2015 June 19 Ben & Jerry's targeted by Migrant Justice's Milk with Dignity campaign for discriminating against Latinos in dairy industry.

    Ben & Jerry's claims the Caring Dairy program can handle complaints about worker rights, wage theft, and squalid housing. Migrant Justice representative Victor Diaz claimes "there are no teeth, there's no monitoring, there's no worker participation" with Caring Dairy.

    2015 June 2: New Delhi bans Nestle India's Maggi instant noodles for 15 days due to high lead levels. The ban will allow "time to recall and replace tens of thousands of the packets sold in stores throughout the city". Excessive levels of lead can damage kidneys and the nervous system. Nestle India has said its own tests showed all samples were safe.

    2015 March 16: Activists challenge the Electronic Industry Citizenship Coalition (EICC) to improve its monitoring and use of chemicals that they have linked to cancer and respiratory illness in workers, according to the website GoodElectronics. Industry representatives say their audits have not found such links.

    GoodElectronics compares 20 brands on environmental and labor rights issues.

    2015 March 11: Antibiotics used to fight infection in humans but to promote rapid growth and fattening in animals raised for food endanger humans, including vegans.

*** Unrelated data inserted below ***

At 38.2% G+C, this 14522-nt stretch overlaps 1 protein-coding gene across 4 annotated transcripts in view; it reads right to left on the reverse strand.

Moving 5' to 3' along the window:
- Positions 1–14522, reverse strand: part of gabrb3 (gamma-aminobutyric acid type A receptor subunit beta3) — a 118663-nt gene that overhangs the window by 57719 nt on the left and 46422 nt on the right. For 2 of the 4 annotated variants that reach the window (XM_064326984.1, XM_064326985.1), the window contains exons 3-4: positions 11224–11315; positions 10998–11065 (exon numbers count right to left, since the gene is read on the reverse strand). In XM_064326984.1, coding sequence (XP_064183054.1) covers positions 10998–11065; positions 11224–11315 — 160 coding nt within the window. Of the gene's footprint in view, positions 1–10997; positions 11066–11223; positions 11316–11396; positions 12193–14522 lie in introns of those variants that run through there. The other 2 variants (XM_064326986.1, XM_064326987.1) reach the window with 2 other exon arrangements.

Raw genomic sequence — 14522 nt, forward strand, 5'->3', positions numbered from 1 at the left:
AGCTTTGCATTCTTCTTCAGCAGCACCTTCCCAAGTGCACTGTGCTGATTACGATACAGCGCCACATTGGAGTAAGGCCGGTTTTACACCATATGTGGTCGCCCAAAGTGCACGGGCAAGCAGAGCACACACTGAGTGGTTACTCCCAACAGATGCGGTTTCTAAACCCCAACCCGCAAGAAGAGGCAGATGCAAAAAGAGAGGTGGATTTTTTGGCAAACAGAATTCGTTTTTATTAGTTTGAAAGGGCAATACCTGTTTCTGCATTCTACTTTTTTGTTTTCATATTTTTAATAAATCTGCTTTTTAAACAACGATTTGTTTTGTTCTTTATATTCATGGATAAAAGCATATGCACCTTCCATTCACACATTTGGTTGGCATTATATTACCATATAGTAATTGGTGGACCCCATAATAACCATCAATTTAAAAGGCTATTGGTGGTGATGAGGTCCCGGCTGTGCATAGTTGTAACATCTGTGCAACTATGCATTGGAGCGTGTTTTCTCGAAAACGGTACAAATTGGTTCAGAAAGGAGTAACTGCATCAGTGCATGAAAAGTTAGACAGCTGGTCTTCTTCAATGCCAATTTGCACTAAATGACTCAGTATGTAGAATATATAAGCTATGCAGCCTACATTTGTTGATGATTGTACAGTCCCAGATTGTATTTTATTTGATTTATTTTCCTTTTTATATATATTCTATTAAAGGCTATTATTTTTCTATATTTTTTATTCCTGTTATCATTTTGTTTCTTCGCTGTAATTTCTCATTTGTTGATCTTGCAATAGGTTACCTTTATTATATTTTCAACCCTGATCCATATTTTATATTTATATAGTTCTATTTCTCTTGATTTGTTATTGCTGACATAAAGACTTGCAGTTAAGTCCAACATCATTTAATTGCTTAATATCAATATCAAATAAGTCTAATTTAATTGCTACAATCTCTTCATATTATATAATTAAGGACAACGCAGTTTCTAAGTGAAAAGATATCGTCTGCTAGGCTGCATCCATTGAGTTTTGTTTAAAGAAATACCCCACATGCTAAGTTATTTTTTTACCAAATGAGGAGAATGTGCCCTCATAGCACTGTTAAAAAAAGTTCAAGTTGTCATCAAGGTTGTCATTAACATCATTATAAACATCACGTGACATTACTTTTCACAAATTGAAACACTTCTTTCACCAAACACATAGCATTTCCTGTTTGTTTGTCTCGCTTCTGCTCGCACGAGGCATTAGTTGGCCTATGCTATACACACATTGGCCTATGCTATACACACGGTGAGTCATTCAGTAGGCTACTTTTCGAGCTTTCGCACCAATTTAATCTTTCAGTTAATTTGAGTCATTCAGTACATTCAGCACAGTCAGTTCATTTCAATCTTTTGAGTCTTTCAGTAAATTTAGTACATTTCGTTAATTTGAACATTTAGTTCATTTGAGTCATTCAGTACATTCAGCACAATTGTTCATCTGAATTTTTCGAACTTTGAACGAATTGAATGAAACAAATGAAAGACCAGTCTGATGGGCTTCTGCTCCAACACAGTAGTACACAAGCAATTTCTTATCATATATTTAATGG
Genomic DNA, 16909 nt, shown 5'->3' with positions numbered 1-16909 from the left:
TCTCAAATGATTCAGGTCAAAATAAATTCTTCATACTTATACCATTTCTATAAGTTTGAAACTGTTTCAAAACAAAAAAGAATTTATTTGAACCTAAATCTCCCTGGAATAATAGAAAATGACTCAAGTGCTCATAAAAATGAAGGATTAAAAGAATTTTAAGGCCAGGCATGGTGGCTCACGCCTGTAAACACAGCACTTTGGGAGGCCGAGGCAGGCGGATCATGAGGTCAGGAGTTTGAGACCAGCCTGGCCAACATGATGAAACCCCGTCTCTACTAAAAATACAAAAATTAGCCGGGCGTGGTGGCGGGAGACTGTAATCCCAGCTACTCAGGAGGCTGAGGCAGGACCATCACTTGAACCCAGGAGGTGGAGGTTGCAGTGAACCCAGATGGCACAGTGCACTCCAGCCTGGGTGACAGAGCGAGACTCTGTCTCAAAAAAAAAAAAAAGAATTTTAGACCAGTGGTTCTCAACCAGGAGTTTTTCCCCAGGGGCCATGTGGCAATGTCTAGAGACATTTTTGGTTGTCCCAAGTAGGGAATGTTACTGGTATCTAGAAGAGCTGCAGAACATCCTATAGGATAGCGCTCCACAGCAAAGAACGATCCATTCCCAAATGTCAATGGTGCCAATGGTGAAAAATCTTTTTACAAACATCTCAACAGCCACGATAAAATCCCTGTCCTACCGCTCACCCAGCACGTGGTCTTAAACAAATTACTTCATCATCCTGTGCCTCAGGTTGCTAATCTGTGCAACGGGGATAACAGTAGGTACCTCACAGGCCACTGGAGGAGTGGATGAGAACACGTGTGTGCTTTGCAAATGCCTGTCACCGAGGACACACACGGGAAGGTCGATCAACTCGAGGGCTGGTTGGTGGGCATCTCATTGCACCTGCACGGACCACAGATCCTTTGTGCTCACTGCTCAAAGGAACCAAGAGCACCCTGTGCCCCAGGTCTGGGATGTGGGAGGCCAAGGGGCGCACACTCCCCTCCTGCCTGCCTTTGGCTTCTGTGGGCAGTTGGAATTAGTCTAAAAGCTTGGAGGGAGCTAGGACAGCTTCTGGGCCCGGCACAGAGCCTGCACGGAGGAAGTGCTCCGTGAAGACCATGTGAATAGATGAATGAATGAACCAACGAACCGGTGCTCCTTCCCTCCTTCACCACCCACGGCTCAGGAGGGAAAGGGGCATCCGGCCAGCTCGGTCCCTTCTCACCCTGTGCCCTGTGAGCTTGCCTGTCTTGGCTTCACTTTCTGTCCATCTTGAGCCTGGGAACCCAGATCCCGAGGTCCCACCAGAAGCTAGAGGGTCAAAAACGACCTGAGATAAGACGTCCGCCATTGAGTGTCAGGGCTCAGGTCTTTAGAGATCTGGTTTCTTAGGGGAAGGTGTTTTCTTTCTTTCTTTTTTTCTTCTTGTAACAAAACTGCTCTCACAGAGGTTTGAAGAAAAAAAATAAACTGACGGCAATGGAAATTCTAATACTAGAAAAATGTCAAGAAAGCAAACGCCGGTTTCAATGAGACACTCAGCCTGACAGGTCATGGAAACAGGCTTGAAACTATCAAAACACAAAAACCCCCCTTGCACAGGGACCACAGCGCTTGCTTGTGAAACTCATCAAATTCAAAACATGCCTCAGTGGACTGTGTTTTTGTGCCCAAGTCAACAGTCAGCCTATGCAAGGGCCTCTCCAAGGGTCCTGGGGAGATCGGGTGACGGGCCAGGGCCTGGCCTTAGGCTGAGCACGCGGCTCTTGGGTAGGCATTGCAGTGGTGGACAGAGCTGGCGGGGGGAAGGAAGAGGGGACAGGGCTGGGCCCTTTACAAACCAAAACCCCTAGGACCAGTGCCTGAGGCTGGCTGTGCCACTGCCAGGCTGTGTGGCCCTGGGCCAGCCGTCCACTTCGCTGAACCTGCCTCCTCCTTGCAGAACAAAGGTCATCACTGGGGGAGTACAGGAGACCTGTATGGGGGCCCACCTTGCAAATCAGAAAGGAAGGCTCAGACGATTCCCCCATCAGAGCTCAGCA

Article in eater.com explains it is not the antibiotics themselves, but the unintended side-effect of introducing new antibiotic-resistant bacteria into the environment that present the danger. "Antibiotic resistance is a global crisis, responsible for 700,000 deaths per year worldwide."

    Many major purveyors of chicken, such as McDonald's and Costco, have decided to phase out serving chicken--but not beef, pork, or dairy--raised with human antibiotics in American restaurants. Such use has been banned in many European countries, but so far is only a policy of the U.S. Food and Drug Administration, where participation is voluntary.

    2015 March 1: from Working In These Times, Jury Awards Guestworkers Over $14 Million in Landmark Human Trafficking, Forced Labor Case. The suit, brought by the Southern Poverty Law Center, was " the first of a series of lawsuits that together constitute one of the largest human trafficking and forced labor cases in U.S. history."